Piston Slap: “Watt” we forget when re-charging 6V batteries?
But wait! Before we get to that question:
Hey Sanjeev (sic), thought I’d update you because I installed the SE electronic ignition in my 67 Camaro as per your recommendations. It took 15 minutes and the car started up immediately. It definitely runs smoother, and I dare to say, a little peppier too. I also installed one in a friend’s ’62 Cadillac, which now runs great considering the old points were at 25 degrees dwell. (Double victory for me! – SM)
I have a 1947 Jeep CJ 2A, which has a 6-volt, negative ground system. I want to try to safely jump start it from the 12-volt negative ground system on my pickup truck without damaging either vehicle. Could I basically bypass the 6-volt battery in the Jeep, connect the positive cable to the positive side of the starting motor and the ground cable to the Jeep’s frame (first ensuring the Jeep is in neutral)?
Second question: How do I jump start a 1947 Ford 8N tractor that is a 6-volt positive ground from my 12-volt pickup battery?
Battery jump starting can be a bit dicey, especially on vehicles with wiring/lights/gauges old enough to collect Medicare benefits. And I wouldn’t make a habit of bypassing the battery and running 12 volts directly to a 6-volt starter, either. Though the Jeep’s starter might survive if you get lucky.
Assuming you can’t push start the Jeep, there’s a smarter, less stressful play: abandon jump starting altogether, instead buy a smart charger that works on both 6 and 12-volt batteries. I checked on Amazon and a decent 1-amp charger compatible with 6-volt batteries is under $30.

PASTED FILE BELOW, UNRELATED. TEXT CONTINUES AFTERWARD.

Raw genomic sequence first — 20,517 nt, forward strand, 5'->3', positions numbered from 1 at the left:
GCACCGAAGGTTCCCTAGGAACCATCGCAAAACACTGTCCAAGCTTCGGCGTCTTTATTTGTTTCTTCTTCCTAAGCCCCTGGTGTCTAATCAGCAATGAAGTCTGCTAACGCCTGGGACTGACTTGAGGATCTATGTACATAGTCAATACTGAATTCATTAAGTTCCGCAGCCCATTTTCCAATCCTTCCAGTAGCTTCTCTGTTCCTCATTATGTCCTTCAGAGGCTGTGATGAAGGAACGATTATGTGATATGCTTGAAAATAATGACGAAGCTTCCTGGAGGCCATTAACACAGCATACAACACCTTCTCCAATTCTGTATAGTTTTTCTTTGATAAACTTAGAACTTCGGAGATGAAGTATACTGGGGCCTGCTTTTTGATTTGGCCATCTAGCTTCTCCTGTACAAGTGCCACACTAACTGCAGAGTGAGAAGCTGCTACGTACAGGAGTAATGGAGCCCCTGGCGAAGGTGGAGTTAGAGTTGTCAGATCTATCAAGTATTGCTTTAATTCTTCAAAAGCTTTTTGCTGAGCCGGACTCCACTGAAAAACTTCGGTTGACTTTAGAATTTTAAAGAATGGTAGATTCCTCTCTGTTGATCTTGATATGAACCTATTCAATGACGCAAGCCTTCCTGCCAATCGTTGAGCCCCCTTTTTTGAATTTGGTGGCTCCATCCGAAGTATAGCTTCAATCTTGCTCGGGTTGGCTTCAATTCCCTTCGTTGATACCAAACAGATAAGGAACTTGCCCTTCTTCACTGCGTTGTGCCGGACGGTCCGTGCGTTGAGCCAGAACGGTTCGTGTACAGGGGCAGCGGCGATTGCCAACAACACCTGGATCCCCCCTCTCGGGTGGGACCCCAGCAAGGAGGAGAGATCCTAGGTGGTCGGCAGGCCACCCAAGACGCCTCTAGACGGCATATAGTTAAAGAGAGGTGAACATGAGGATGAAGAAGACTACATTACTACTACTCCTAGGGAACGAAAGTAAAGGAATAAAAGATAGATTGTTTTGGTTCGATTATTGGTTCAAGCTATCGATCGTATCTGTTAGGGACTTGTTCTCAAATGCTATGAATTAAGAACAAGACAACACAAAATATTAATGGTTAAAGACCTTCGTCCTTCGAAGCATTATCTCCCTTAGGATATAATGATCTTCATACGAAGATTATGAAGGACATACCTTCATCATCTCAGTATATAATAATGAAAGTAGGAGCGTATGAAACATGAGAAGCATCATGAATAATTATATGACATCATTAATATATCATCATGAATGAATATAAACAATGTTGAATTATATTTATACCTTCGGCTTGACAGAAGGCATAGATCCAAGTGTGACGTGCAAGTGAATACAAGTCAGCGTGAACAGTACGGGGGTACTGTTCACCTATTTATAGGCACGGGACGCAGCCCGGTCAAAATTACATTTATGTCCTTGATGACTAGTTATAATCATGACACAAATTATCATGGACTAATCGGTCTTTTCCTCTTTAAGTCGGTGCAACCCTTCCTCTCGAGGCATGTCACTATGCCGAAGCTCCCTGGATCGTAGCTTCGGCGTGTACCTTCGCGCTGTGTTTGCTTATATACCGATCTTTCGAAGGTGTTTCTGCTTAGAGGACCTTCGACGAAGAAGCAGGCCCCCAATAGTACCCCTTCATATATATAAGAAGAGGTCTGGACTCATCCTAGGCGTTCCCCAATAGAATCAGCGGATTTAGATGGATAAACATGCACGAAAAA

Since 1-amp makes for very slow charging, spend a little more for one with a higher amperage if you’re in a rush. No matter, the right answer is to hook up a charger, and wait for the LED light(s) to give you the all clear. If the batteries are too far away from a 110v wall outlet (i.e. parked in a field), remove them and recharge in your garage.
If you’re in a rush and just gotta do a jump start, well, you’re playing with fire. (Figuratively and literally.) Consider making things a safer by disconnecting the positive and negative cables on both the Jeep and the tractor, and just let the 12v battery recharge the 6v for a few minutes. With the vehicle’s wiring out of the equation you can probably recharge either the 6v Jeep or the positive ground tractor with a 12v truck that is not running (i.e. not compounding to this problem by adding high-amperage juice from an alternator). If you need to charge it up quicker, start up the 12v truck at your own risk. But I wouldn’t risk it, so do the smart thing and ignore this paragraph.
This is also a good time to note that traditional batteries need their water levels checked, and refilling with distilled water ensures an ideal recharge, no matter the method. Best of luck!